The second season of Ted Lasso ended with a moment that fans were hoping they wouldn't see: Nate fully turning on Ted and Richmond, accepting a job with Rebecca's vile ex-husband to coach West Ham United. Nate, the heart of the series in its first season, turned into the show's villain. The character's has been a sad one, and Season 3 sees him in an even more difficult place emotionally, despite his newfound wealth and success.
Nate is working his dream job, coaching a Premier League football team all by himself. According to Ted Lasso star Nick Mohammed, who plays Nate, the character is still far from finding happiness in his life.
"I don't think Nate is happy now. Sadly Nate, bless him, he's a troubled soul," Mohammed told Deadline. "I rarely think he's ever 100 percent happy and he's always worried about something. Undoubtedly, he's made this decision to be at West Ham, this fancy club that comes with perks. In the moment, he's positive about those things like driving his fancy new car and having a bigger salary but I think he's realizing they won't make him truly happy. He still carries the regret, guilt, and shame with the way he left AFC Richmond and the way he talks to Ted. I think that's going to eat at him until he's able to find some kind of catharsis or he addresses Ted directly."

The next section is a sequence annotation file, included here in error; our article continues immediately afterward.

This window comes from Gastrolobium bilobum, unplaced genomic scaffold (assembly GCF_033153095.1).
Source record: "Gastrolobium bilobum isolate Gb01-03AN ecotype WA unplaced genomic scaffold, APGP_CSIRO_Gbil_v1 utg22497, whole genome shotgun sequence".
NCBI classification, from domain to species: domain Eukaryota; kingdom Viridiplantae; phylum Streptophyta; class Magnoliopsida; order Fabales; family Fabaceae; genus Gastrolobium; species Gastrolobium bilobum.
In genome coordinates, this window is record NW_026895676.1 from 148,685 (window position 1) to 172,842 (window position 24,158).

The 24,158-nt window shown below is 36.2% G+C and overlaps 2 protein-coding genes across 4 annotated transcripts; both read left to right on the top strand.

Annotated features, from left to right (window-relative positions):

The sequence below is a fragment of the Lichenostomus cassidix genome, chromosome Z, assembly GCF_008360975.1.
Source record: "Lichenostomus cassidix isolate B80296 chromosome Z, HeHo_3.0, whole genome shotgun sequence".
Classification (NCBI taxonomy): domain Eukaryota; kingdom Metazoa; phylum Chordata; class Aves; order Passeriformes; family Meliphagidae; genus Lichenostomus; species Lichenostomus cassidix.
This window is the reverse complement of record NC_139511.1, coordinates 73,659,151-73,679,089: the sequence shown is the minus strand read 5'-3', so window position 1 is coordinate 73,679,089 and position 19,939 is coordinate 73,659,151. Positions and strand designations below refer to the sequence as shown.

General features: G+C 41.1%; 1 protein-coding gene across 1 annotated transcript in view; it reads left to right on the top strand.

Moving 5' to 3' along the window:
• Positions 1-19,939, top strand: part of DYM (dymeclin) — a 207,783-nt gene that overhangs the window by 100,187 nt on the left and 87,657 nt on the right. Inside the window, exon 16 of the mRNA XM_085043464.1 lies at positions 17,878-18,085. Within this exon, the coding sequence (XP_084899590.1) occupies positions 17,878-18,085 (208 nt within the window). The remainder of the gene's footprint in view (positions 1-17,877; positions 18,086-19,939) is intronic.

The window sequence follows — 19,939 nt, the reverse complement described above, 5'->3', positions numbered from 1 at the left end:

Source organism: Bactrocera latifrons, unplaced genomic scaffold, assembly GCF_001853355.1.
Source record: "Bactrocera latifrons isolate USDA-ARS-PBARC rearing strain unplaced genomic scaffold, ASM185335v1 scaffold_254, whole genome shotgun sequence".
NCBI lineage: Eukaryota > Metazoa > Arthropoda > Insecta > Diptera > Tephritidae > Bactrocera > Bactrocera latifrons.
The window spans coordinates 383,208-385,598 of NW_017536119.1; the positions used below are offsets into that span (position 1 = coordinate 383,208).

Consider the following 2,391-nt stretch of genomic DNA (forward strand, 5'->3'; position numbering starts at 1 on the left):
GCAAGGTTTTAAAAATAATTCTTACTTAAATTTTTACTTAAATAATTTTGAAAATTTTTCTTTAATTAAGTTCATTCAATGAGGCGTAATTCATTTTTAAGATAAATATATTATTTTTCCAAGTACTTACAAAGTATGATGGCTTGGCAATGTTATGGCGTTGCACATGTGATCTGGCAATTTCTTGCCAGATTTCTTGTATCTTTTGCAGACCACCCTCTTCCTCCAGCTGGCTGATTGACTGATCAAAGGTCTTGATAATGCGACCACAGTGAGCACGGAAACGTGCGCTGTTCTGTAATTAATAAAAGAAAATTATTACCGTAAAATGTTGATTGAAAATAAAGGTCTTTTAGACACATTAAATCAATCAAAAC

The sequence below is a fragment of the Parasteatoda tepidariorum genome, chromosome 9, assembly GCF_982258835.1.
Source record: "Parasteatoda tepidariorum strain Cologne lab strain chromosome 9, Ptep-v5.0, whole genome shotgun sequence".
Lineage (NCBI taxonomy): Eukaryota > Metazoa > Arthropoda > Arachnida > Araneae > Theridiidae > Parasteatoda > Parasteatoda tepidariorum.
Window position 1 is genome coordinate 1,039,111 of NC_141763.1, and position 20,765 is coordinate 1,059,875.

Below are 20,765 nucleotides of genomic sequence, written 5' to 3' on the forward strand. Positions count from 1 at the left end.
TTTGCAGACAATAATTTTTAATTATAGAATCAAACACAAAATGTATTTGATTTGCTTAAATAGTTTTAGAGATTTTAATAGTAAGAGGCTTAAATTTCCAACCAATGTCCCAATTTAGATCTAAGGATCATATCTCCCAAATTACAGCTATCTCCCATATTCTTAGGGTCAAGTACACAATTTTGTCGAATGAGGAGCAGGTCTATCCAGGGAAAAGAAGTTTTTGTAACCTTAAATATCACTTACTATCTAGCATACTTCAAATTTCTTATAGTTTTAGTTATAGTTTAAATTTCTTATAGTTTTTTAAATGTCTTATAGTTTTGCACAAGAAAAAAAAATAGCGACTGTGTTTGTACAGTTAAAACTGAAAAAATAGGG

Mohammed went on to say that Nate needs to address the issues with his dad before anything else if we wants to start making any progress. Even after landing his big job, his dad thought more about the language of his jokes than his success on the pitch. He also addressed the possibility of redemption for Nate, which may be difficult for some fans to accept.
"There's a lot of anticipation as to whether Nate is getting this redemption arc and all I'll say is that it's not up to me or even the writers. I think it's more about the audience and their capacity for forgiveness," he said. "To some people. Nate's betrayal at the end of Season 2 was the straw that broke the camel's back and there's no going back because he can't re-write history. He did and said those things. Let's say for the sake of argument he apologizes, get's on his knees and begs for forgiveness. He still did it. There is an element of whether the onus is on the person to forgive Nate rather than for Nate's forgiveness to be absolute. Like everything with Ted Lasso, it's not so clear cut in that way, it's more nuanced. It's not that he is definitely redeemed or not, there's a blurred line there."
What did you think of the Ted Lasso Season 3 premiere? Do you hope to see Nate find redemption? Let us know in the comments!0comments